U.S. Army medic Enlisted 1965 Two Purple Hearts (three, but he gave one back); two commendation medals for valor; Combat Medic Badge; and Airborne Wings Ware, Massachusetts February 15, 1944-February 18, 2019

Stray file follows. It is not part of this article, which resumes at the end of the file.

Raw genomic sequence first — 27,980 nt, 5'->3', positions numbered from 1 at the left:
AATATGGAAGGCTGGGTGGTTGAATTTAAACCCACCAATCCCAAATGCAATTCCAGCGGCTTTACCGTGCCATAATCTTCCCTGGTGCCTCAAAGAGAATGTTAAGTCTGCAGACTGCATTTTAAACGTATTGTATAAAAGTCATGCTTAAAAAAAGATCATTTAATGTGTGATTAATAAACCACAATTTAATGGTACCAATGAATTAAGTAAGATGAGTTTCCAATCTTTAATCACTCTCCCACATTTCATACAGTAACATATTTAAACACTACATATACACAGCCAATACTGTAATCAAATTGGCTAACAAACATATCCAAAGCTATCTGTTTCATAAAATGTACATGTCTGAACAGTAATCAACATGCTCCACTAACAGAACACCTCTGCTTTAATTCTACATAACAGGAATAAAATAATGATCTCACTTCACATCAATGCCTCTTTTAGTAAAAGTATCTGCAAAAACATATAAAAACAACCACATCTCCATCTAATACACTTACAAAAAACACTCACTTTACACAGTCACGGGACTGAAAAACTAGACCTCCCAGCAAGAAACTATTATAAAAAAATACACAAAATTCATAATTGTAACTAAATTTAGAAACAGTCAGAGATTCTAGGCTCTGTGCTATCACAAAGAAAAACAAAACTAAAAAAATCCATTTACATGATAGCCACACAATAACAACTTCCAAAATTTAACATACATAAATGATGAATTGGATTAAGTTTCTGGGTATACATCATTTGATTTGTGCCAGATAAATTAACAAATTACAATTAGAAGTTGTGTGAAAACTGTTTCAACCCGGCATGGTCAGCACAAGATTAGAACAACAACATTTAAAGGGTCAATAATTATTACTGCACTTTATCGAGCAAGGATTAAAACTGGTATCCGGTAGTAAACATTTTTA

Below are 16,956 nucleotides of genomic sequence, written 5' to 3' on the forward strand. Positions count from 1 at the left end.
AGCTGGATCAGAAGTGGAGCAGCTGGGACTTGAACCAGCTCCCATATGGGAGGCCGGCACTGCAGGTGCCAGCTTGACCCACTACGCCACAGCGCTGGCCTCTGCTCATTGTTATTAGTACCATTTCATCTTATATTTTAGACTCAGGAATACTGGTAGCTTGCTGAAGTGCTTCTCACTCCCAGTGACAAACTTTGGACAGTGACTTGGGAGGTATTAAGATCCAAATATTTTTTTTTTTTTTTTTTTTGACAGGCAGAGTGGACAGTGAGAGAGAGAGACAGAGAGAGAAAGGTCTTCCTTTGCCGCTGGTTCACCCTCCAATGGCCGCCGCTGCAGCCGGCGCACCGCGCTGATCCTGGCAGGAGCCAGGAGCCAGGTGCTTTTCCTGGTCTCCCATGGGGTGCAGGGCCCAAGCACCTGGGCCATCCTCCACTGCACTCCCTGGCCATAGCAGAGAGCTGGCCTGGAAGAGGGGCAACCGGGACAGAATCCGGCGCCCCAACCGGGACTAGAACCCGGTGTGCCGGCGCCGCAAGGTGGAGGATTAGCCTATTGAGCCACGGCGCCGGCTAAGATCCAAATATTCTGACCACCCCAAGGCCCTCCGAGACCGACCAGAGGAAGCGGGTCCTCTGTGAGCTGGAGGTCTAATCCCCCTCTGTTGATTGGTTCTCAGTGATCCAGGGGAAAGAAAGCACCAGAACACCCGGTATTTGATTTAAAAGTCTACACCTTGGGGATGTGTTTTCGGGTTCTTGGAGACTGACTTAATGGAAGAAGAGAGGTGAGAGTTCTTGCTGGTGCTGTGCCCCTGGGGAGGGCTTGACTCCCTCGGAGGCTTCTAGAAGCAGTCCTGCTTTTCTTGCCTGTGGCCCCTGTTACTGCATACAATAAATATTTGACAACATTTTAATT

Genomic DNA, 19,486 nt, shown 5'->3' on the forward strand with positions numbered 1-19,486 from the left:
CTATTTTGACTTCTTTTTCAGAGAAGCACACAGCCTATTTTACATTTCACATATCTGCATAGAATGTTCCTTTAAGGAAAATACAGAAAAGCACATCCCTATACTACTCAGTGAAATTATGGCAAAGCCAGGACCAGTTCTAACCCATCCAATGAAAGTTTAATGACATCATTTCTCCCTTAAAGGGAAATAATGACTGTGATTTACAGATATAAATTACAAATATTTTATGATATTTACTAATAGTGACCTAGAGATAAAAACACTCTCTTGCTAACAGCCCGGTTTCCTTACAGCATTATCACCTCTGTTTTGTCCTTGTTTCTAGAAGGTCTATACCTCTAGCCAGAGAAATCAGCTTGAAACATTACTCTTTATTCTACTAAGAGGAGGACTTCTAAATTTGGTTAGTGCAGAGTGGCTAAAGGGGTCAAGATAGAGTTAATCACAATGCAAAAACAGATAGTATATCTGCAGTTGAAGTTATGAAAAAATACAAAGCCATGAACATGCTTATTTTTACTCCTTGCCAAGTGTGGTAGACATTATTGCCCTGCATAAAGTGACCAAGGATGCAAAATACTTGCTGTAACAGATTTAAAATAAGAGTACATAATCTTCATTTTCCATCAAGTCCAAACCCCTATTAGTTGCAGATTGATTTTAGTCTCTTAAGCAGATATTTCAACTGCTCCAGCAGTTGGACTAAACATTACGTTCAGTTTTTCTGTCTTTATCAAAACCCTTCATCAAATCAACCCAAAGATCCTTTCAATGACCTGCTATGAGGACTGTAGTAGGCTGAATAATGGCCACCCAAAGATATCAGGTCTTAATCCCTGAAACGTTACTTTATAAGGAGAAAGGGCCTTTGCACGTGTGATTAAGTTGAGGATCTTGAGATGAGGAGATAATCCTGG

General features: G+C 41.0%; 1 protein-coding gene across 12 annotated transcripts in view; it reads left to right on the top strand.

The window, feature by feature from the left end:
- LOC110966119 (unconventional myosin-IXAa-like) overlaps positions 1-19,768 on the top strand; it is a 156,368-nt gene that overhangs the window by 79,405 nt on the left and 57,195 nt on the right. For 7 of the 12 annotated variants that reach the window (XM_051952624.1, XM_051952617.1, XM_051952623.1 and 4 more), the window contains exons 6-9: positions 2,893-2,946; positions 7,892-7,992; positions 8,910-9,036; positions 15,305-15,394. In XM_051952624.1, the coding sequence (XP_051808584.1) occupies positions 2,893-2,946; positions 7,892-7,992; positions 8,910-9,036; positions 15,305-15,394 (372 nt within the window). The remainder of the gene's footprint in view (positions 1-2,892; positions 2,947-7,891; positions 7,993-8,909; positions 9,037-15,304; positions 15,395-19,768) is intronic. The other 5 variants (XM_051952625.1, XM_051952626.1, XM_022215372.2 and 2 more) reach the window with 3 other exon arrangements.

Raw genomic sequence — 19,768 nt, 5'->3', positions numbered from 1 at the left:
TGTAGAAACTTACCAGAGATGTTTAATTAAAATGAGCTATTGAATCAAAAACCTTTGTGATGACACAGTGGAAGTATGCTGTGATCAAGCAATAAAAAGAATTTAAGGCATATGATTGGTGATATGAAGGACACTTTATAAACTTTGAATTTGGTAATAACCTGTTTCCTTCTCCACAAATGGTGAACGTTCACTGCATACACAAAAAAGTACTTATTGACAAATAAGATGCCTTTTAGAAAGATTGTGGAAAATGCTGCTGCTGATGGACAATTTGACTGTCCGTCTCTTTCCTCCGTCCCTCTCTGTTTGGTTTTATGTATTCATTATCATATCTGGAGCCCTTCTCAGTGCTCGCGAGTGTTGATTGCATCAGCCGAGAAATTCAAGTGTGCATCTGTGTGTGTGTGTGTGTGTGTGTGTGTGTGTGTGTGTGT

Jim was born in Northville, Michigan, just outside of Detroit, to Beatrice Anna Johnson Knight and Harry Marvin Knight. He was the fifth of six children. After graduating from Manchester High School in Manchester, MI, he sold his family’s dairy farm to enlist in the Army in March 1965. After training, he volunteered as a Special Forces Medic. He deployed in April 1965 to the A Team Medic detachment in Dak Seang. There on July 5, his patrol was ambushed. Jim and another U.S. soldier were shot and the 20 Montagnards on patrol with them survived. He was shipped to Quin Nhon hospital, then to a hospital in Japan, then Fort Knox, KY, where he spent 4 months in the hospital. Dissatisfied with being only a patient, he convinced the hospital administration to allow him to work as a corpsman (nurse), hobbling around the hospital with a cast on his leg. After leaving the hospital, he went to Fort Bragg to complete his tour of duty in the motor pool and was honorably discharged on July 11, 1967. He received two commendation medals for valor, two Purple Hearts (shot in the leg and shrapnel in his head and shoulder), Combat Medic Badge, and Airborne Wings. He was actually awarded three Purple Hearts, but he gave one back because he didn’t think the wounds he sustained in that incident were worthy of a medal. In March 1967 he entered the Michigan State University pre-vet curriculum and graduated from MSU Veterinary School in December 1973. As a co-owner of two hospitals, he practiced at Academy West Animal Hospital in Glendale, AZ, for 12 years. When he moved to Massachusetts, he worked for the USDA for 2 years, then in private practice at various hospitals. He also worked for six non-profits, including the Arizona Humane Society, the Animal Rescue League of Boston and the CT Mobile Van TEAM: Pait’s Every Animal Matters, and TJ O’Connor Animal Shelter. This was followed by 13 years at Becker College in Leicester, where he was the Director of the Animal Studies Program. He developed four bacheloreate degrees: lab animal management, equine studies, the pre-veterinary program and the bachelor of veterinary science degree. He also developed five courses including Animals and Society, Human and Animal Health, and Disaster Preparedness. Subsequently, he taught at North West Community College as director of veterinary technology and Worcester Polytech in lab animal surgery. He served as MVMA president in 2004 and was chair of five committees including liaison to the Massachusetts Medical Society for the One Health Initiative. He was Veterinarian of the Year for 2006. In the summers of 2005, 2006, and 2007, he was in Kabul, Afghanistan, serving as consultant to the veterinary school in their efforts to rebuild their program. This effort arose through the Dutch Committee of Afghanistan, with the help of Dr. David Sherman, former Massachusetts State Veterinarian. Jim’s animal rescue work continued in Afghanistan through his cooperation with Tigger House, a rescue organization directed by Pam Constable, Washington Post reporter in DC, and the director of Tigger House. In Jim’s own words, he “crashed” on January 5, 2018, when he awoke with neuropathy of the hands and feet. He was eventually diagnosed with multiple myeloma stemming from agent orange exposure in Viet Nam. He was his oncologists’ star patient, doing very well considering neuropathy, the need for a pacemaker and having three discs fused in his neck — all between January and March of 2018. Then in February 2019, he got pneumonia and influenza A. He walked into the hospital on February 14th in good spirits, the day before his birthday, suffered a stroke on the 16th and died peacefully, with his wife at his side, on February 18th. He leaves a son David in Arizona; a step-son Sean in Manhattan; a brother Dan and his wife Carolyn in W. Virginia; his beloved Greyhound Hannah Rose; and his fellow farm worker, veterinary colleague, and wife Anne Rylestone.